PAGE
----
Tuesday 18 February 2020

Dextrinous Beer.

Towards the end of the 19th century, UK brewers became a little obsessed with Lager. And the ways in which it differed from UK-brewed beer.

Some could see the advantages of a Lager-like beverage, but few were keen to put their money where their mouth was and build a proper bottom-fermenting brewery. Though, having seen what happened to most of those earlier pioneers who did invest in a Lager brewery, I can understand their reluctance. Ther ewere some spectacular bankruptcies.

"Dextrinous Beer.
ONE of the principal differences between English and Continental or lager beers, is the much smaller percentage of dextrine in the former. Independently of the system of rapid fermentation at comparatively high temperatures which is adopted in this country, and which produces a highly-attenuated and therefore strongly alcoholic beer, our systems of malting and mashing tend towards the production of highly saccharine and therefore readily fermentable worts, and the resulting beers possess a comparative thinness of flavour when the amount of malt that has been used in their production is taken into consideration. Lager beer brewers use malt which has been germinated to only a moderate extent, and by their methods of mashing they check and partially destroy the action of the diastase, so that the percentage of dextrine to maltose in their completed beers is, on the average, as three to one, whilst in English-brewed beers this ratio is, on the average, only from 1 to 1.5 to 1. As dextrine undoubtedly gives fullness of flavour to beer, lager beer is very much "fuller" and "rounder" to the palate than our English-brewed beer of the same original gravity. The "high" and "low" systems of fermentation have something to do with this, but in the main it is due to the lager beer brewer producing a very dextrinous wort. Our English system of mashing tends to convert much of the dextrine into maltose, and thus an easily attenuated wort is produced."
Holmes' Brewing Trade Gazette - Sunday 01 July 1883, page 12.
I doubt anyone today would call late 19th-century English beer thin. One of the reasons Lagers tasted fuller is that the rate of attenuation back then was shit. Few Lager managed better than 65% apparent attenuation.  Considerably worse than most English beers.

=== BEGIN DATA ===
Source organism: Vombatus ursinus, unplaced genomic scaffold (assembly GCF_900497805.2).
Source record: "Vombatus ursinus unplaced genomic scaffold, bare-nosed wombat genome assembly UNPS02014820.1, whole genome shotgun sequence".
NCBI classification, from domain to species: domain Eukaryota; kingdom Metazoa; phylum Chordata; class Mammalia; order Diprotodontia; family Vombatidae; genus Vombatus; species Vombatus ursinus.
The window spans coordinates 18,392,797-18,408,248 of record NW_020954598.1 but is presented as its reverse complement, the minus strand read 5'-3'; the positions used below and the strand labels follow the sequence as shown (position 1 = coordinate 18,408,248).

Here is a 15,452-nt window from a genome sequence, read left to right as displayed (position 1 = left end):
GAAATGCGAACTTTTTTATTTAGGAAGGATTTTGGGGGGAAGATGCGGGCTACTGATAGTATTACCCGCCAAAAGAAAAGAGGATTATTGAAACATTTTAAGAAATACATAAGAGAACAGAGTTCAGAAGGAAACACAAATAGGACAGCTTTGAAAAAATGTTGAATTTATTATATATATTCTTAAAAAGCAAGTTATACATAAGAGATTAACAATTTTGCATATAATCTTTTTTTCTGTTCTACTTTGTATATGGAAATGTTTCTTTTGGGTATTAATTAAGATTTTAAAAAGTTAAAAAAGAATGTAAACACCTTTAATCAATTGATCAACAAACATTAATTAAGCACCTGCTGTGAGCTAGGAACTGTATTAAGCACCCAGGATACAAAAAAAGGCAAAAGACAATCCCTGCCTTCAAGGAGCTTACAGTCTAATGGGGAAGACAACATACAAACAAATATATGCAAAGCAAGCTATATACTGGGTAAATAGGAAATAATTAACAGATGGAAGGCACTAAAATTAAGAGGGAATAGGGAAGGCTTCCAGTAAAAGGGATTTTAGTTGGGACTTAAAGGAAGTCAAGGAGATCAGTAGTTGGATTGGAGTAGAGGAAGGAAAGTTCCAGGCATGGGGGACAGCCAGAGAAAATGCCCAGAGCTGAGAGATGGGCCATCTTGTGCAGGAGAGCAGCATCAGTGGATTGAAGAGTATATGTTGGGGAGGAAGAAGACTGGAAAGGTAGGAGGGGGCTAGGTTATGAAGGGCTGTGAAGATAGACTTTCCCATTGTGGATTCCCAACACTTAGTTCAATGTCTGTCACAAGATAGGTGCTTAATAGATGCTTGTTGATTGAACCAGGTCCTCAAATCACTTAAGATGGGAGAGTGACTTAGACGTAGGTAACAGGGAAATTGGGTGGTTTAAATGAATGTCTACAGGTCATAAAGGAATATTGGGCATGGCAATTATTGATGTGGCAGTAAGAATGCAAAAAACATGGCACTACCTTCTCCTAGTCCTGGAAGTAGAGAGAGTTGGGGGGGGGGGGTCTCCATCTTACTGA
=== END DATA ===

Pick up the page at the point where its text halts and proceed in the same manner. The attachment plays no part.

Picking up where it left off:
Weird that they should be worried by the fact that UK malt and UK mashing techniques were in reality so much better than on the Continent.

It seems that the Free Mash Tun Act gave brewers a chance to recreate something Lager-like, without the need for all that fiddly decoction mashing.
"When malt was the only material allowed to be used in the mash-tun, it was very difficult for the English brewer to produce a highly dextrinous wort:- Malt in itself is so rich in diastase, that nearly all its starch is rapidly converted into maltose when it is mashed with water, under the conditions which usually obtain in an English brewery; but now that the use of raw grain is permitted, there is no reason why brewers should not increase tha dextrine ratio. By using mixed grists, carefully compounded, so as to contain only sufficient diastase to convert a portion of the starch into maltose, and using some unmalted grain which has been submitted to a process by which its starch is largely converted into dextrine, it seems possible and not very difficult for English brewers, even when still following their well-established system of brewing, to produce a highly dextrinous beer. Such a beer would commend itself to the palate of many beer drinkers en account of its excessive "fulness," and besides would possess the advantage of retaining a frothy head when poured out, no slight recommendation, for a beer drinker's eye has to be pleased as his palate. A moderately alcoholic beer, prepared and fermented according to the systems usually adopted in this country, but containing about equal proportions of maltose and dextrine, and of low original gravity, would probably meet the requirements of the modified taste of English beer drinkers, and would check the rapidly increasing demand for foreign-brewed lager beer."
Holmes' Brewing Trade Gazette - Sunday 01 July 1883, page 12.
Leaving just enough enzymes to partially convert the starch in the mash seems dead risky to me. You'd need to be very cofident of knowing the precise diastatic power of your malt. If you overestimated it, the result would be a shit wort. Underestimate it, and you'd just get a standard English wort.

It's worth pointing out that beer imports were minimal at the time.

17,850 barrels of beer were imported into the UK. Out of a total consumption of 30,341,199 barrels.* That's just 0.06%. So imports were scarcely on the point of driving UK brewers out of business. Though we can be pretty certain that almost all of those imports were Lager of some description. There was no point in importing top-fermenting beer.

* Brewers' Almanack 1928, pages 109 and 115.


A Brew Rat said...

The title of this post had me thinking about dextrine malt, aka cara-pils. I can't recall seeing it in any of your historic recipes. I believe it is a fairly recent development to compensate for the high modification and consequent high attenuation of modern lager malts. Any idea when it was first started to be used?

Ron Pattinson said...

A Brew Rat,

it's not likely to turn up in my historic recipes because it's not a UK type of malt.

No idea, really, how old cara-pils is. My guess would be middle 20th century.